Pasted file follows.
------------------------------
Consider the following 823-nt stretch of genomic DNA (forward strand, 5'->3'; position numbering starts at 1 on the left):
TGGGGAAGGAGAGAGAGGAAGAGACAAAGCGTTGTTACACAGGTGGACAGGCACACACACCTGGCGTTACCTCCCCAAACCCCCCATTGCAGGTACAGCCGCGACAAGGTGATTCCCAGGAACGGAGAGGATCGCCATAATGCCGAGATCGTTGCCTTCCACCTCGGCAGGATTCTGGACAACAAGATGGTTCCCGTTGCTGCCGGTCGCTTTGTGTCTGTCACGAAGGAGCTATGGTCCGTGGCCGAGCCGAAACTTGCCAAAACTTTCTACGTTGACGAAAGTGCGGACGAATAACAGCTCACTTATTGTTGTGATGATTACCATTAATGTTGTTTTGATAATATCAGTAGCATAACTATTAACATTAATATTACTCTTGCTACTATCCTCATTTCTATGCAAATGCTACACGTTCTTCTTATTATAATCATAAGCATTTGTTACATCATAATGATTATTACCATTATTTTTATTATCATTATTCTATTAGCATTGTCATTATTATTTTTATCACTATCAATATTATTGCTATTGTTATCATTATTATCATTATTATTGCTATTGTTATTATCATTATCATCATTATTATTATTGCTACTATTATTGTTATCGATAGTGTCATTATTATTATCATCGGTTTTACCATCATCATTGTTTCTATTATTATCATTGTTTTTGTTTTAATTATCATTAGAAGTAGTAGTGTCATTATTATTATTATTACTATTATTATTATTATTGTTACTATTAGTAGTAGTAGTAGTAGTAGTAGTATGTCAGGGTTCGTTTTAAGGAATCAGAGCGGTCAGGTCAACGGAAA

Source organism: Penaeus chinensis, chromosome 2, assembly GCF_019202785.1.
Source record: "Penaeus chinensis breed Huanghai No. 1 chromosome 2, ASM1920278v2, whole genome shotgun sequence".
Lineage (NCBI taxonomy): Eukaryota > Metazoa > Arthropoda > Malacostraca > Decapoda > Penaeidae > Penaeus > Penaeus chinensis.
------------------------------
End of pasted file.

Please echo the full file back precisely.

Consider the following 823-nt stretch of genomic DNA (forward strand, 5'->3'; position numbering starts at 1 on the left):
TGGGGAAGGAGAGAGAGGAAGAGACAAAGCGTTGTTACACAGGTGGACAGGCACACACACCTGGCGTTACCTCCCCAAACCCCCCATTGCAGGTACAGCCGCGACAAGGTGATTCCCAGGAACGGAGAGGATCGCCATAATGCCGAGATCGTTGCCTTCCACCTCGGCAGGATTCTGGACAACAAGATGGTTCCCGTTGCTGCCGGTCGCTTTGTGTCTGTCACGAAGGAGCTATGGTCCGTGGCCGAGCCGAAACTTGCCAAAACTTTCTACGTTGACGAAAGTGCGGACGAATAACAGCTCACTTATTGTTGTGATGATTACCATTAATGTTGTTTTGATAATATCAGTAGCATAACTATTAACATTAATATTACTCTTGCTACTATCCTCATTTCTATGCAAATGCTACACGTTCTTCTTATTATAATCATAAGCATTTGTTACATCATAATGATTATTACCATTATTTTTATTATCATTATTCTATTAGCATTGTCATTATTATTTTTATCACTATCAATATTATTGCTATTGTTATCATTATTATCATTATTATTGCTATTGTTATTATCATTATCATCATTATTATTATTGCTACTATTATTGTTATCGATAGTGTCATTATTATTATCATCGGTTTTACCATCATCATTGTTTCTATTATTATCATTGTTTTTGTTTTAATTATCATTAGAAGTAGTAGTGTCATTATTATTATTATTACTATTATTATTATTATTGTTACTATTAGTAGTAGTAGTAGTAGTAGTAGTATGTCAGGGTTCGTTTTAAGGAATCAGAGCGGTCAGGTCAACGGAAA

Source organism: Penaeus chinensis, chromosome 2, assembly GCF_019202785.1.
Source record: "Penaeus chinensis breed Huanghai No. 1 chromosome 2, ASM1920278v2, whole genome shotgun sequence".
Lineage (NCBI taxonomy): Eukaryota > Metazoa > Arthropoda > Malacostraca > Decapoda > Penaeidae > Penaeus > Penaeus chinensis.